22William James Howard’s (HKVDC) great nephew got in touch. While helping with a few questions I happened to revisit the late Roger Mansell’s site to check up on the Tateyama British Roster (which included Howard) and found some very cheering references to my own work!
20 Walked to the top of Jardine’s Lookout with a friend and returned by way of the Wing Nai Chung Gap Trail. While by the Black Hole of Hong Kong we were investigated by a friendly half-grown wild pig. It’s common enough now, so unfortunately I think someone is feeding them.
18Colin Standish added: “I appear to have a typed C Company of the RRC War on Japanese letterhead, my grandfather's recollections of the Battle, orders of the day from POW Camp and a pay sheet from POW Camp.” These are all interesting documents, and I’m hoping a nominal roll might turn up.
16 Brian Finch kindly emailed: “Alan Potter’s son Chris has kindly sent me four photos of his father which I have scanned and attach. 1. is a professional studio type photo, marked ‘Henry Flett & Co118-119 Cheapside, London EC2’. 2. with the same shirt and tie, looks as though it is another photo by Flett taken in the same sitting. Dates unknown but likely to be in the 1930s. 3. Alan and his wife Olive, probably at their wedding, around 1930-32. 4. Alan and young son, probably Christopher, although it might have been his younger brother. Date 1932-4. A very distinguished looking man, making his untimely death all the sadder.” I have not posted all the photos here, but as Potter’s story on the Lisbon Maru is well known I thought the details would be of general interest. 14In an email from the Hong Kong Branch of the Royal Asiatic Society I learned that the Sir Mark Rylance episode of the Channel 4 documentary My Grandparents’ War is now viewable online. They noted that: “Members of the RASHK may see some familiar faces and locations. Oscar-winner Sir Mark explored the extraordinary World War II story of his grandfather Osmond Skinner, a banker for HSBC, who defended the territory as part of the Hong Kong Volunteer Defence Force with little to no training and spent almost four years as a Japanese prisoner of war. You can watch [it here].” Well, I tried. But apparently it’s not available from Hong Kong.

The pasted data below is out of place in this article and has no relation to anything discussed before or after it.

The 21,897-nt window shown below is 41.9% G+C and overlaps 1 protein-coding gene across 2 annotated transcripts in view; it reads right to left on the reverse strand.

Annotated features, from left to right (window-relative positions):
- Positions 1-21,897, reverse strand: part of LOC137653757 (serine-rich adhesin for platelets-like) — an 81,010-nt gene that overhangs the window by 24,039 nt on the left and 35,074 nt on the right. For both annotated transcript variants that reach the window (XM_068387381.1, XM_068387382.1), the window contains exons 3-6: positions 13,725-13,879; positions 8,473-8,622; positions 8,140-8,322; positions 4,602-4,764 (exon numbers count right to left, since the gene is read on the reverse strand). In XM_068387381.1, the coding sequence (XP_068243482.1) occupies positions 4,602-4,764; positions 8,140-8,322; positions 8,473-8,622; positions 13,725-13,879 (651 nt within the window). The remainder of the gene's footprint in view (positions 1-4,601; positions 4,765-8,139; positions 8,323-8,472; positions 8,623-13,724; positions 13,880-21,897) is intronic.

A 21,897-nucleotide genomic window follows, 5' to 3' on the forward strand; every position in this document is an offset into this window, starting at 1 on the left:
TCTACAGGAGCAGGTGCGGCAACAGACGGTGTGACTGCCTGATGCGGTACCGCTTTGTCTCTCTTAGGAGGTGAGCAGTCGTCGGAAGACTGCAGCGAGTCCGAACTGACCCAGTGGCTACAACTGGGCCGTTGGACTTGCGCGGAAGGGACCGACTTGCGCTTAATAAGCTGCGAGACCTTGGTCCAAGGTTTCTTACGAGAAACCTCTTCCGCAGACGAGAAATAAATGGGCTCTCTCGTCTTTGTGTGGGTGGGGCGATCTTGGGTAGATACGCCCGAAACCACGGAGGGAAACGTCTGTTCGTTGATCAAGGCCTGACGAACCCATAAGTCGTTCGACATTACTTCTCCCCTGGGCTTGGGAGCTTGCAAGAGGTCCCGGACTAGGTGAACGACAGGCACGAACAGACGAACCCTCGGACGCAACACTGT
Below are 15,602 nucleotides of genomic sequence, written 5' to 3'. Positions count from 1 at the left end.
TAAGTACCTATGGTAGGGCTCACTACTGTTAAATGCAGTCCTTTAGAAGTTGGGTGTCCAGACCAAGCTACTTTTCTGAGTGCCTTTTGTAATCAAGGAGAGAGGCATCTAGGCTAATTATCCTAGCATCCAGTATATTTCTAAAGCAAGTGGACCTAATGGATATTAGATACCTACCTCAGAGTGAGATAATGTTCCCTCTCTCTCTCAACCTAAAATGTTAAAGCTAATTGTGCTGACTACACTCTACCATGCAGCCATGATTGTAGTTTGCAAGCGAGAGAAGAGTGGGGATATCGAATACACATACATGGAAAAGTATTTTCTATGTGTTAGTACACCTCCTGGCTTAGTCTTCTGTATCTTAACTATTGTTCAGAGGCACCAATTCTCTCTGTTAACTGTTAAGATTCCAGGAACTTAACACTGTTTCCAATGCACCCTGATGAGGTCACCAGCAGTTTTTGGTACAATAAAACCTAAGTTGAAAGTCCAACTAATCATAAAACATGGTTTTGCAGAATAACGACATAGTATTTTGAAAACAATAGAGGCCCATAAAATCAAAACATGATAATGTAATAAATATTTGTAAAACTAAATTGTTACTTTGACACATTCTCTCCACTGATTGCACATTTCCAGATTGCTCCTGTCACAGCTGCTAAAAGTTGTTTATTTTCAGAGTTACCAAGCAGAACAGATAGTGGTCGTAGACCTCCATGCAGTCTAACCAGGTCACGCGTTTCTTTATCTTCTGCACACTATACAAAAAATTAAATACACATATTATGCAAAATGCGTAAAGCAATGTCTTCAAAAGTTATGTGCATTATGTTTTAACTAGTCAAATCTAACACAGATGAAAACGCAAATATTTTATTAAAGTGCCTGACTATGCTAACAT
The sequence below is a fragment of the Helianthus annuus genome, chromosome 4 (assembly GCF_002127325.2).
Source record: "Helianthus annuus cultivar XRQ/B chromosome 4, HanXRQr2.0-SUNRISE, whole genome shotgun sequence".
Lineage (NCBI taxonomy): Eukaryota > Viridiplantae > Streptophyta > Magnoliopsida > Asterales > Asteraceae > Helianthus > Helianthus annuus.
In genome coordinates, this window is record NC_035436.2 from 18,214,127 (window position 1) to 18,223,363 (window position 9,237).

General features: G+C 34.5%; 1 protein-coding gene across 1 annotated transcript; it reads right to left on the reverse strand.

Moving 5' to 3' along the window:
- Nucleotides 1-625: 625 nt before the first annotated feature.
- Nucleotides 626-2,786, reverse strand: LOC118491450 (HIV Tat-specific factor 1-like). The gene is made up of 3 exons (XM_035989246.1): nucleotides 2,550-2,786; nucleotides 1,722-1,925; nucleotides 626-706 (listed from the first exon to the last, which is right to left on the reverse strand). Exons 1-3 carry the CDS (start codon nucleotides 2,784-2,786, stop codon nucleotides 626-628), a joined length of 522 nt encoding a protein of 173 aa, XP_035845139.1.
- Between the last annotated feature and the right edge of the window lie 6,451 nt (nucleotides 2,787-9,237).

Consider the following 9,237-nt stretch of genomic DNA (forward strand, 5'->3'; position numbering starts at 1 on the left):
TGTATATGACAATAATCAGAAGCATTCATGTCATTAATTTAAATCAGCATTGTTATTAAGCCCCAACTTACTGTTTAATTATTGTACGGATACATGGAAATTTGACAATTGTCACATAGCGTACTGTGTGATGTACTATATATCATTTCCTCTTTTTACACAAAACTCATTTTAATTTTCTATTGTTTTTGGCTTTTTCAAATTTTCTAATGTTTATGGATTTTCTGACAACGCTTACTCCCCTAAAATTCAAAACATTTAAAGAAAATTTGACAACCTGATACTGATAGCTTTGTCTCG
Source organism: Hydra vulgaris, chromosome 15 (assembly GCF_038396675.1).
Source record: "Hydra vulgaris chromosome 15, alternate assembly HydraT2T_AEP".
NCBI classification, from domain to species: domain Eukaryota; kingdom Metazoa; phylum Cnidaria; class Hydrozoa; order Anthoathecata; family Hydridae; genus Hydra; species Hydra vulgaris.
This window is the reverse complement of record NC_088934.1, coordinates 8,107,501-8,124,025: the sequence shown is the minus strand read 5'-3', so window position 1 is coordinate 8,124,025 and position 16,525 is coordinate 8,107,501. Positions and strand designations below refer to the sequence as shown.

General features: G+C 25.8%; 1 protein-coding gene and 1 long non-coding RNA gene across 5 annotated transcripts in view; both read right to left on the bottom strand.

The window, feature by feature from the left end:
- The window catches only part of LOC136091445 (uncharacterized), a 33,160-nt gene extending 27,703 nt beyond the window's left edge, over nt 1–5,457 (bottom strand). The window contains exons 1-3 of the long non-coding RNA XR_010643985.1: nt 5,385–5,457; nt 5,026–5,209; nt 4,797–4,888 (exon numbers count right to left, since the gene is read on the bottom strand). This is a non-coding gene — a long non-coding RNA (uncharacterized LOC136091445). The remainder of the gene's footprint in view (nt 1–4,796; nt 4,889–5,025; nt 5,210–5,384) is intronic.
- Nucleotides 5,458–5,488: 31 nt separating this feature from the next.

13A friend has helpfully sent me the POW Index Card of Alex Venshou (see last month), so we’ll see if the details there can help us track down his brother (?) ‘J’ Venshou, also HKVDC. 13 Derek Bailey sent this very interesting link to a film of British forces accepting Japanese POWs in Hong Kong in 1945. Although I had seen still images from this previously, I don’t think I had seen the footage itself.
11 Colin Standish, grandson of CQMS Colin Standish, C Coy, Royal Rifles of Canada, is continuing his research into the latter’s wartime career. We’ve exchanged quite a few emails this month about medical conditions, Japanese propaganda, the deaths and burials of POWs, and so forth. But one of the most interesting things he has found are a number of papers documenting post-war research into Canadian ex-POWs’ health. Amongst these is: “a 1965 report by Dr H.J. Richardson [which] examined 100 Hong Kong POWs whose brothers had served in the European theatre and found that Hong Kong veterans experiences a significantly higher rate of blindness, heart disease, hypertension, and premature deaths than their brothers.” Obviously I am eager to learn more. The great expert on POW health, Dr Chuck Rolands, never mentioned this report when we corresponded on the subject for a number of years.